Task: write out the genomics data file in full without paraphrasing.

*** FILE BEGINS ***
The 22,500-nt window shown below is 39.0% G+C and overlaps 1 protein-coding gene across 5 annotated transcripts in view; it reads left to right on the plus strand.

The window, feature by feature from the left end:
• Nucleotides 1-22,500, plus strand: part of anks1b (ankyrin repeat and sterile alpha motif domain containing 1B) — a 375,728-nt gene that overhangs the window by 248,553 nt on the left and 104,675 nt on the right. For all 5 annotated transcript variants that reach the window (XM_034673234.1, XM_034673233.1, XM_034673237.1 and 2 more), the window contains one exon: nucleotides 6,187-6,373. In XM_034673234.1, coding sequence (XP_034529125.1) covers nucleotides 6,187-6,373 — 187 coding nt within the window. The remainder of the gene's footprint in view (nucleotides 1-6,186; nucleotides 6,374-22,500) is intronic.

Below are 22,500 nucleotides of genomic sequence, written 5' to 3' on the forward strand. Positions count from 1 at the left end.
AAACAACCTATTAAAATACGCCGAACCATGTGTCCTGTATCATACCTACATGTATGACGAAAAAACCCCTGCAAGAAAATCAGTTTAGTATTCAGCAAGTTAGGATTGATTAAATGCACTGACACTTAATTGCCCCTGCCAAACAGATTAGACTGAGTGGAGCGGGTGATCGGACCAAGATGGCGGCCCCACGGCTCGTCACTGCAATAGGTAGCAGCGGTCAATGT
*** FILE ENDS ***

The 22,500-nt window shown below is 39.0% G+C and overlaps 1 protein-coding gene across 5 annotated transcripts in view; it reads left to right on the plus strand.

The window, feature by feature from the left end:
• Nucleotides 1-22,500, plus strand: part of anks1b (ankyrin repeat and sterile alpha motif domain containing 1B) — a 375,728-nt gene that overhangs the window by 248,553 nt on the left and 104,675 nt on the right. For all 5 annotated transcript variants that reach the window (XM_034673234.1, XM_034673233.1, XM_034673237.1 and 2 more), the window contains one exon: nucleotides 6,187-6,373. In XM_034673234.1, coding sequence (XP_034529125.1) covers nucleotides 6,187-6,373 — 187 coding nt within the window. The remainder of the gene's footprint in view (nucleotides 1-6,186; nucleotides 6,374-22,500) is intronic.

Below are 22,500 nucleotides of genomic sequence, written 5' to 3' on the forward strand. Positions count from 1 at the left end.
AAACAACCTATTAAAATACGCCGAACCATGTGTCCTGTATCATACCTACATGTATGACGAAAAAACCCCTGCAAGAAAATCAGTTTAGTATTCAGCAAGTTAGGATTGATTAAATGCACTGACACTTAATTGCCCCTGCCAAACAGATTAGACTGAGTGGAGCGGGTGATCGGACCAAGATGGCGGCCCCACGGCTCGTCACTGCAATAGGTAGCAGCGGTCAATGT